Master thermocouple 64 is connected in a similar manner to oppose the remaining monitoring thermocouples 1geaszpreviously described in the embodiment shown in One lead 66 of master thermocouple 64 is connected to one input of a differential recorder 68 of the same type as recorder 42 and another lead 69 connects the stepping relay switch 70 with the other input of recorder 68.

The various hot junctions of thermocouples 62 are positioned at various locations in and about setting 24 in a similar manner as previously described.

A second deck of the stepping relay, indicated generally at 72, includes a plurality of thermocouples, indicated generally at 74, which are connected directly to switch 76. One lead of each thermocouple is connected to temperature recorder 78 via lead 80 and the other lead of each thermocouple is sequentially connected to recorder 78 via switch 76 and lead 82. In this manner thermocouples 74 yield direct temperature measurement rather than temperature differentials. However, it is important to point out that thermocouples 74 may be connected to obtain temperature differentials if such information is desired without departing from the spirit of the present invention.

A third deck of the stepping relay indicated generally at 84, operates a reset coil 86 and a stepping coil 88. At any predetermined point a new cycle may then be initiated to begin a new series of measurements.

A simple repeat cycle timer 90 is included to dictate the time interval between each reading. For example, if a stepping relay having thirty contacts in the first deck is used and twenty-five different points are to be monitored, a thirty second timer would cover the twenty-five points in fifteen minutes with five blank points used for indexmg.

Usually no more than ten different points would need to be monitored on the second deck and the extra points could be used for indexing if the chart speeds of recorders 68 and 78 are equal.

To facilitate reading of the monitored points on the charts of the recorders, a time delay relay 92 may be in cluded to provide a zero signal for a short interval between each measurement recorded.

Of course a repeat cycle timer having either longer or shorter time intervals could be chosen wtihout departing from the spirit of the present invention. The time interval for each measurement is determined by the particular circumstances of the application and the desired number of measurements to be obtained for a given full cycle.

Stepping relays are now commercially available which are capable of operation at temperature up to 212 degrees F. Therefore only one cooling conduit would be required since air would provide adequate cooling. However, if air is used for cooling, it may be desirable to remove the recorders from housing 20 to a position external to the kiln. The embodiment described in FIG. 3 then would require four conduits, not shown, instead of the three required for the embodiment described in FIG. 2. These conduits would be a single cooling conduit, a power conduit to the relay and a two wire cable to each level used. However, at most only four reels would be required for the measurement of fifty or more different locations in and about the ceramic setting.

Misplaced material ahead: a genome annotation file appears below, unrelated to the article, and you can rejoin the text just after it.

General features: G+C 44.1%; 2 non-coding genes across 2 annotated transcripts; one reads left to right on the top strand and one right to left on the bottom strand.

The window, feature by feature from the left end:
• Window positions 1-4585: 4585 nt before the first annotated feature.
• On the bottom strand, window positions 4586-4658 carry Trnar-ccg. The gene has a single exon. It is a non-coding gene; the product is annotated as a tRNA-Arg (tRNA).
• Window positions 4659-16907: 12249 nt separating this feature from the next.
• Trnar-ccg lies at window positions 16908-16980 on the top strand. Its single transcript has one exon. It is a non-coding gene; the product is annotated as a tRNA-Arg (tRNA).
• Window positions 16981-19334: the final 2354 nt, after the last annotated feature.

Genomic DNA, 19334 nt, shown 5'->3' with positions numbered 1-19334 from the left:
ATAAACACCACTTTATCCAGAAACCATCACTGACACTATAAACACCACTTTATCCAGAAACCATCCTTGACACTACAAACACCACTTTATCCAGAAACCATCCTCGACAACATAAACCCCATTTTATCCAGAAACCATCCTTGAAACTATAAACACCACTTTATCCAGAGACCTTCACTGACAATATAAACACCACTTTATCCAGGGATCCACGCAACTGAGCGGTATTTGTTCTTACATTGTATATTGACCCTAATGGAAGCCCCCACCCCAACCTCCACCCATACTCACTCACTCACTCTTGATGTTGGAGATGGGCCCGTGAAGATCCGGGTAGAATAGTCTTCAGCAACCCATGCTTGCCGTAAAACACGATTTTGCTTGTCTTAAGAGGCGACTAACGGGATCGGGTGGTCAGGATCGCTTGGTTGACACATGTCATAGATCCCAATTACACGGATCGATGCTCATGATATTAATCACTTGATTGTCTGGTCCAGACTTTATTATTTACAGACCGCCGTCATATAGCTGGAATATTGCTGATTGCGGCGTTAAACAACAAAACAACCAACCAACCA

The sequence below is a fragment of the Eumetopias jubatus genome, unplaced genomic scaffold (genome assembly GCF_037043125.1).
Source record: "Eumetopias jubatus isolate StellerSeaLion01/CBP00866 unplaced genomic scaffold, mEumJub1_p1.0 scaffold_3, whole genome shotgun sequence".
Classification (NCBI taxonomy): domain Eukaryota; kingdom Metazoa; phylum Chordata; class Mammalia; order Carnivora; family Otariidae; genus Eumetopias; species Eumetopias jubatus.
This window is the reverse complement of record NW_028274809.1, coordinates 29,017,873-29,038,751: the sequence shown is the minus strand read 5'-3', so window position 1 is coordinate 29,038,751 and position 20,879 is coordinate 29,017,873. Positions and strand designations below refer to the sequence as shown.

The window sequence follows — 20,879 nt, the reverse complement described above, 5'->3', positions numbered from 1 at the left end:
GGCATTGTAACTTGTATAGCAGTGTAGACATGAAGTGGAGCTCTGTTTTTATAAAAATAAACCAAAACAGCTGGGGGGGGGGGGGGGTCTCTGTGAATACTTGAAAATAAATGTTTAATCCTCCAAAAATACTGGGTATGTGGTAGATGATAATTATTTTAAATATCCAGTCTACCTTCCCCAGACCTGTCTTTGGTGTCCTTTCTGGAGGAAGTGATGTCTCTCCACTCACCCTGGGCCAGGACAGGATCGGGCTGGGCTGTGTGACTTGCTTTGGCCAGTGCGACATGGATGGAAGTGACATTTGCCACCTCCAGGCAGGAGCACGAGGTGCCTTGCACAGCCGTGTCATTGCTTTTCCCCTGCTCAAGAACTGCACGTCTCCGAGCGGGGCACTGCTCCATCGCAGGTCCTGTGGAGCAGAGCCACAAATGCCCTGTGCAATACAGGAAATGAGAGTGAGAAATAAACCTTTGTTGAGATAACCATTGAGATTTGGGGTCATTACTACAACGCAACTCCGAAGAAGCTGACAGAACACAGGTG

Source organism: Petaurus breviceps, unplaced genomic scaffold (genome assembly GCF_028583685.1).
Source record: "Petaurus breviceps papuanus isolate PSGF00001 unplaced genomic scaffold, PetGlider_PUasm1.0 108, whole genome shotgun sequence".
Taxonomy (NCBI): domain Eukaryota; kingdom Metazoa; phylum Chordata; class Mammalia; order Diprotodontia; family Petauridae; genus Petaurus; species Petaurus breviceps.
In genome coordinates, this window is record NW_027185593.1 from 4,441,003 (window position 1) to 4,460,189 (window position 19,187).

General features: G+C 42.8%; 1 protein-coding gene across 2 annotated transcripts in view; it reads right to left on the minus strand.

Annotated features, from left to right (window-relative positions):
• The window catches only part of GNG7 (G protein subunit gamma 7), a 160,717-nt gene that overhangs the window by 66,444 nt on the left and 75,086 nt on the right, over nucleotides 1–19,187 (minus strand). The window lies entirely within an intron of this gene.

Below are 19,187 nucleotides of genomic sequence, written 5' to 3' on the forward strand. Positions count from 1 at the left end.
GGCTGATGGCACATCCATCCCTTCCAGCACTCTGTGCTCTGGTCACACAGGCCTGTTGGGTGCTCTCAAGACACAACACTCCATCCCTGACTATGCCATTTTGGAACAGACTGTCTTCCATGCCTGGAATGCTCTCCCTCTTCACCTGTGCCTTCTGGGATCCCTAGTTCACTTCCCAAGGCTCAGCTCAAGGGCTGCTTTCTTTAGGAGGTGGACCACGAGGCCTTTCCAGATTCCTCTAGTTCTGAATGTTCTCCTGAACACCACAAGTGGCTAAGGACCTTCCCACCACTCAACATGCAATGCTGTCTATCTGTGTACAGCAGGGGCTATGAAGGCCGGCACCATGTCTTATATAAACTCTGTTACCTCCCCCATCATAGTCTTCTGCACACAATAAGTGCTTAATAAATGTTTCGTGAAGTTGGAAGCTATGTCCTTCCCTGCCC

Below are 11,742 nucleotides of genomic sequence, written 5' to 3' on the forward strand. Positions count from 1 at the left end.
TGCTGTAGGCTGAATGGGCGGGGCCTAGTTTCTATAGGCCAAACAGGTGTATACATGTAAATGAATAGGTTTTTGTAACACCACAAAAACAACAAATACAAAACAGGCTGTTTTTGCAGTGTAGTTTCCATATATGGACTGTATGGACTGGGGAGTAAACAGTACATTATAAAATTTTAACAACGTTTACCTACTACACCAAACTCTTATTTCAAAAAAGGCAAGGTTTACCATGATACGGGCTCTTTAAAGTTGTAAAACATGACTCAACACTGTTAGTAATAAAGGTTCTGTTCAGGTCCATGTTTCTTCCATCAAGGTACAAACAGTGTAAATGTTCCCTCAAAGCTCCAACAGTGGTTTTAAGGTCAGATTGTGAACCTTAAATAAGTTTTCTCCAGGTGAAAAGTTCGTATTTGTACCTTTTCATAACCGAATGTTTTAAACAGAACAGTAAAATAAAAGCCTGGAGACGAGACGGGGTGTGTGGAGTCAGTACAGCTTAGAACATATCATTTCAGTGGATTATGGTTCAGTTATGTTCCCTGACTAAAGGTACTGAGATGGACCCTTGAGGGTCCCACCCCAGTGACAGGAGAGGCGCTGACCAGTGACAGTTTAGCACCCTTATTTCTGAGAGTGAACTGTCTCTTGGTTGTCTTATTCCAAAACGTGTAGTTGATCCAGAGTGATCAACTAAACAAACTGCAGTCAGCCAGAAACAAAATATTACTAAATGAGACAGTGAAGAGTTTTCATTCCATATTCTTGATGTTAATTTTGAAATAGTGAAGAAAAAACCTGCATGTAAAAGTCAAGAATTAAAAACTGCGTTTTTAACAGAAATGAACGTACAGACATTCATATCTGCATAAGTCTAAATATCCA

It is important to point out that if improved stepping relays are made available which would operate at 400 degrees F. then the air cooling conduit and one reel could be eliminated.

It also should be understood that in relatively simple systems all measurements could be obtained from a single deck and this would require only three conduits and three reels.

From the foregoing description, it should be apparent that the monitoring system of the present invention provides a unique arrangement of relatively simple components which yield more information in a more efiicient and less expensive manner than prior methods and means.

While the forms of embodiments of the present invention as herein disclosed constitute preferred forms, it is to be understood that other forms might be adopted.

I claim:

1. In a temperature monitoring system for ceramic settings and kiln cars passing through a tunnel kiln the combination of a housing detachably connected to a kiln car; a source of electrical power communicating with said housing; a plurality of monitoring thermocouples having their respective hot junctions disposed at predetermined locations in and about the ceramic setting and kiln car and their respective leads extending into said housing; a master thermocouple having its hot junction disposed at a predetermined reference location outside of said housing and leads from the hot junction of said master thermocouple extending into said housing; recording means operatively connected to said master thermocouple and responsive to electrical signals proportional to temperature; and timing switch means disposed in said housing and operatively connected to said source of electrical power, to said recording means and to the leads of said monitoring thermocouples for selectively connecting each of said monitoring thermocouples in opposing relationship to said master thermocouple at predetermined spaced intervals.